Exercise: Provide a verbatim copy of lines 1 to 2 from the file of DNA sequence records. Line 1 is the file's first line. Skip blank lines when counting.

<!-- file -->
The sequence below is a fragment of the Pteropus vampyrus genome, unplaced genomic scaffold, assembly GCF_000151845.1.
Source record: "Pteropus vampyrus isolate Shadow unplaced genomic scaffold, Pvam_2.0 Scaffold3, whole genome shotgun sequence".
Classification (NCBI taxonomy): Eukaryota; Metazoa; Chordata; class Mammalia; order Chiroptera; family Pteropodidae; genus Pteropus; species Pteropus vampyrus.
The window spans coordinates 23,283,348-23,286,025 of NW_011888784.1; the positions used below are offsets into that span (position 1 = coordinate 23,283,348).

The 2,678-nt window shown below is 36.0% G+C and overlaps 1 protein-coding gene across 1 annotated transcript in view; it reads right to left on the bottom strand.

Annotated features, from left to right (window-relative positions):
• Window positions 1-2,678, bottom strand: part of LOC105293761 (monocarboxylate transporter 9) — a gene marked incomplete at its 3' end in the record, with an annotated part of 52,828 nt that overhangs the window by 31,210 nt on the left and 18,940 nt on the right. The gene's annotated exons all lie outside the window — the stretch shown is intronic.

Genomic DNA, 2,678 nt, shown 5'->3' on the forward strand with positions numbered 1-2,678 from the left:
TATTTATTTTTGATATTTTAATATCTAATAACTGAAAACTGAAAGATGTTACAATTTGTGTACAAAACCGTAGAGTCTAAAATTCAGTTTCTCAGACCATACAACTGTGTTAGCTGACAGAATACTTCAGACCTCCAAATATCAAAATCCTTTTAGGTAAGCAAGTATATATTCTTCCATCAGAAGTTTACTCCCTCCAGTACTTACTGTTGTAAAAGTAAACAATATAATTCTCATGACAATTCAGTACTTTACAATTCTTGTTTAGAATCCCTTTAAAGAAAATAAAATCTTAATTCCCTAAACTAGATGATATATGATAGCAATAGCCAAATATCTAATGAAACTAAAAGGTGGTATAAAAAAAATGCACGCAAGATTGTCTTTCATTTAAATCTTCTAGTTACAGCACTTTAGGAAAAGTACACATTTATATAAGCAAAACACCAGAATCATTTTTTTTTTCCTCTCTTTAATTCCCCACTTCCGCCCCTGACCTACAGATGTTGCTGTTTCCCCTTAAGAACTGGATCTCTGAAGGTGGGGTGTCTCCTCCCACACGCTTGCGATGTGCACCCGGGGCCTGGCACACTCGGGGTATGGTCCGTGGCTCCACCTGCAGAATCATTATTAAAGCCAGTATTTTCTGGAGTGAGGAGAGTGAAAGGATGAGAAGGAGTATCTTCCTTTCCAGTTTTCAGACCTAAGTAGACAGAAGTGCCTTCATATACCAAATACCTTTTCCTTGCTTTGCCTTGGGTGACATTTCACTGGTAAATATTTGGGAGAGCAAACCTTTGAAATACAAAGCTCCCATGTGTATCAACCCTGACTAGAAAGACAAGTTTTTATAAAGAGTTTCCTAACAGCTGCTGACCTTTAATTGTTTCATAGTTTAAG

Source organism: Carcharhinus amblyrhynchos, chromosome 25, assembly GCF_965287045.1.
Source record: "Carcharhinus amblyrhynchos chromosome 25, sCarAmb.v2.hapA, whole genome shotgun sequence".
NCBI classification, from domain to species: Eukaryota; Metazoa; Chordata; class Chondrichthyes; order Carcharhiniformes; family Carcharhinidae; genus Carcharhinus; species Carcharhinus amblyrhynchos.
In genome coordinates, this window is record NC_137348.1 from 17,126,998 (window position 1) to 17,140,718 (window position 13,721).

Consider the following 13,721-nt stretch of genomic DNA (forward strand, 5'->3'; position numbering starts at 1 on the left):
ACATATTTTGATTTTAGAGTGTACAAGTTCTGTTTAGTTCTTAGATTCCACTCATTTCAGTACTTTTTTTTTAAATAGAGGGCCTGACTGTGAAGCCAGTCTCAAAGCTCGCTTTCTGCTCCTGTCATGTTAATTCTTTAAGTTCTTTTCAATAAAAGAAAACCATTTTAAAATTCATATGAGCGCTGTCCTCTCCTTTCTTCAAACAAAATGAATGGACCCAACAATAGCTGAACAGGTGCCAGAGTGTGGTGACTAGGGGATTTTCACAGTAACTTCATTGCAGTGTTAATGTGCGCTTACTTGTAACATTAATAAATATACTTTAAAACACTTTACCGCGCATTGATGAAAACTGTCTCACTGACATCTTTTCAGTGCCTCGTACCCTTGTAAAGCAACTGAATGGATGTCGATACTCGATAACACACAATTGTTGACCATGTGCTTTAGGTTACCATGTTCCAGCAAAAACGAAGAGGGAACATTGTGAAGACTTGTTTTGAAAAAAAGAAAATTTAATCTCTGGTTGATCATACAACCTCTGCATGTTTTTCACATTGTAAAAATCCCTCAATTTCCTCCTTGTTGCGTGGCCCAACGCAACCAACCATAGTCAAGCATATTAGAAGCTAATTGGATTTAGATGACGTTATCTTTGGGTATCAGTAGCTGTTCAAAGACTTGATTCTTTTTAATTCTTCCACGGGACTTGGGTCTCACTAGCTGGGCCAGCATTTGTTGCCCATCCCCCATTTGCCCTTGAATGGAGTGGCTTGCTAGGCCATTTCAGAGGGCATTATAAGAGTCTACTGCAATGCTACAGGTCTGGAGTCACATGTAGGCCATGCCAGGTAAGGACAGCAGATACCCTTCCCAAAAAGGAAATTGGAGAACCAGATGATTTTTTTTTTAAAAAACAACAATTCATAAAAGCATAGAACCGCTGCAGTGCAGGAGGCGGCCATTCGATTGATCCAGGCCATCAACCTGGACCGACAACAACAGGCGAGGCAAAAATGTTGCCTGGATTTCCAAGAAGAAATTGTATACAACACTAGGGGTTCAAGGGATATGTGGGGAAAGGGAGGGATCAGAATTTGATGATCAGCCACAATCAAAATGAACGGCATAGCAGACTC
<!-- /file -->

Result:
The sequence below is a fragment of the Pteropus vampyrus genome, unplaced genomic scaffold, assembly GCF_000151845.1.
Source record: "Pteropus vampyrus isolate Shadow unplaced genomic scaffold, Pvam_2.0 Scaffold3, whole genome shotgun sequence".